Top Ten Tuesday: Top Ten Books People Tell Me I MUST Read

Top Ten Tuesday is hosted by the lovely folks over at The Broke And The Bookish.  Every week, bloggers from all over share their own top ten list based on the topic of the week.  You can find all Top Ten Tuesdays here.

Top Ten Books People Tell Me I MUST Read

If some of the books on this list seem familiar, it’s because some of them may have made my TTT for last week…as hesitant as I may be to read certain books.  Actually, consider this the list of books I need to read so I know what people are talking about, because that describes most of the books on my list this week.

  1. Code Name Verity by Elizabeth Wein.  As hesitant as I am to read it, I feel like it’s one of those books I need to read so I know what people are talking about.
  2. Eleanor And Park by Rainbow Rowell.  I’m even more hesitant to read Eleanor And Park, but it’s another one that I want to at least try reading because so many people have loved it that I need to read it.
  3. The Infernal Devices by Cassandra Clare.  I have them so I’ll read them at some point, but people seem to love it more than Mortal Instruments, so I’m curious to see what else Clare has done in the Shadowhunter world (even if all of the planned series set in this world makes me nervous).
  4. Bloodlines by Richelle Mead.  This is another series where people seem to like the spin-off more than the original (or, at least, they seem to like it as much as the original series) so I’m definitely going to have to read it eventually.
  5. Just One Day by Gayle Forman.  Again, a lot of people seem to love, so I’ll have to read it one of these days.
  6. A Discovery Of Witches.  I’m fairly certain this was recommended to me at some point (I wish I could remember who) and while I’m feeling too lazy to see what it’s about, I’ll definitely have to read it.
  7. A Confederacy Of Dunces.  It’s come up as a topic of conversation with some friends quite a few times, and while it wasn’t recommended to me specifically, I feel like it’s another one to read someday.
  8. Pretty much anything by Sarah Ockler.  Unlike my list so far, I’ve actually gone ahead and included an author as opposed to a specific book.  But again, she seems to be someone people love, to the point that I want to see why so many bloggers seem to like her.
  9. The Testing by Joelle Charbonneau.  I’ve seen it reviewed quite a few times, and I’ve been curious about it, especially since it seems like reviews are mixed.  But it still seems right up my alley!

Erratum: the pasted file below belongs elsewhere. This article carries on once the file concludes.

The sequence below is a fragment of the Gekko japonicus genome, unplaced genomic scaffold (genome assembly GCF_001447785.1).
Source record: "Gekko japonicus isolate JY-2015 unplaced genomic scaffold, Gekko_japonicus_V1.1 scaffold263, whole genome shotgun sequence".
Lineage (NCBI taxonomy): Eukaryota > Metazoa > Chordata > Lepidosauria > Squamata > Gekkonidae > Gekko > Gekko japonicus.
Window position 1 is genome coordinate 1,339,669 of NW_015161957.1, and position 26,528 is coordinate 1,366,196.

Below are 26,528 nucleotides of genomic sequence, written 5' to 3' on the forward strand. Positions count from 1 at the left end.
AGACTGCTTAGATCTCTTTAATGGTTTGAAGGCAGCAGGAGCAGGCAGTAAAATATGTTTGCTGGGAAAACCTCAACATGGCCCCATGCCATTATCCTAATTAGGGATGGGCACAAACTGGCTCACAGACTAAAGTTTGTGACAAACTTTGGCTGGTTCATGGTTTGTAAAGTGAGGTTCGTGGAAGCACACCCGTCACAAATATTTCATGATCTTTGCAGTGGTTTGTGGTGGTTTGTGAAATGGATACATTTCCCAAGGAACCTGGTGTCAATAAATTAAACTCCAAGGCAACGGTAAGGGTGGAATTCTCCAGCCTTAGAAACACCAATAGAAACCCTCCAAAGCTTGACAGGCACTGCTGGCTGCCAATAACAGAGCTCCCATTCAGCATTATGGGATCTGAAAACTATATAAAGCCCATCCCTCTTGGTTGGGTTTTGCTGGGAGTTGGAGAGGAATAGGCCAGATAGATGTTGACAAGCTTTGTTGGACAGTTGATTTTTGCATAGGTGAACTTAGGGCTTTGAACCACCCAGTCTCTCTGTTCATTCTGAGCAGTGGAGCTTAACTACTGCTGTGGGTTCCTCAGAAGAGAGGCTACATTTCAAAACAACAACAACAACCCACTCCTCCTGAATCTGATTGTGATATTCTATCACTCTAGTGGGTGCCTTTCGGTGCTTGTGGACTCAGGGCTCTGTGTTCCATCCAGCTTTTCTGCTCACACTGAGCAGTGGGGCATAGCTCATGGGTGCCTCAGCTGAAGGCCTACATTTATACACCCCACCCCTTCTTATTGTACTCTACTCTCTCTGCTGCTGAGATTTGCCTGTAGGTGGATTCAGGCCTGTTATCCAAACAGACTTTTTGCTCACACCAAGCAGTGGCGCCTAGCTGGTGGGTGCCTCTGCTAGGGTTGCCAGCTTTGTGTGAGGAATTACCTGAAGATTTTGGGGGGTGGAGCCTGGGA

10. The Eyre Affair by Jasper Fforde.  My friend Heather recommended this one a while ago (come to think of it, I’m pretty sure she recommended A Discovery Of Witches) and I’d really like to read it someday!

Gilmore Girls 3×18: Happy Birthday, Baby

Happy Birthday, Baby originally aired April 22, 2003.  This episode was written by Amy Sherman-Palladino and was directed by Gail Mancuso.

Gilmore Girls Season 3 Graphic

This episode opens with Richard cooking Friday night dinner.  Rory and Lorelei tell Emily and Richard that Rory’s going to Yale, and Emily and Richard don’t react right away.  In fact, they act like everything is perfectly normal…until they are really happy, and go off to call their friends.

At the Inn, construction is underway, and has to be done in 10 days, when guests are scheduled to arrive.  Lorelei is having an emergency staff meeting with Sookie, Michel and Tobin, the night manager.  Lorelei is looking for ideas to keep the inn going, and Michel suggests a B & B.  Lorelei and Sookie shoot it down, but Tobin agrees with Michel and suddenly, Lorelei is willing to consider it.  Michel doesn’t want Tobin’s help, and Michel isn’t happy that Lorelei said she’d reconsider when Tobin agreed.  Tobin got Lorelei an early birthday present, and Michel and Tobin have this weird glaring/looking at each other weird moment.  Michel and Tobin try to one up each other throughout the episode with birthday gifts getting more awesome, and Tobin with a bunch of ideas on what to do with the inn that Michel doesn’t like.

Rory is busy planning Lorelei’s birthday party- from a cake at Westin’s, to the world’s largest pizza.  The pizza has some issues throughout the episode, and while Rory is getting soda, Jackson talks to Rory about how Sookie’s crying because Rory didn’t ask her to make the pizza, or ask him for vegetables for the pizza toppings.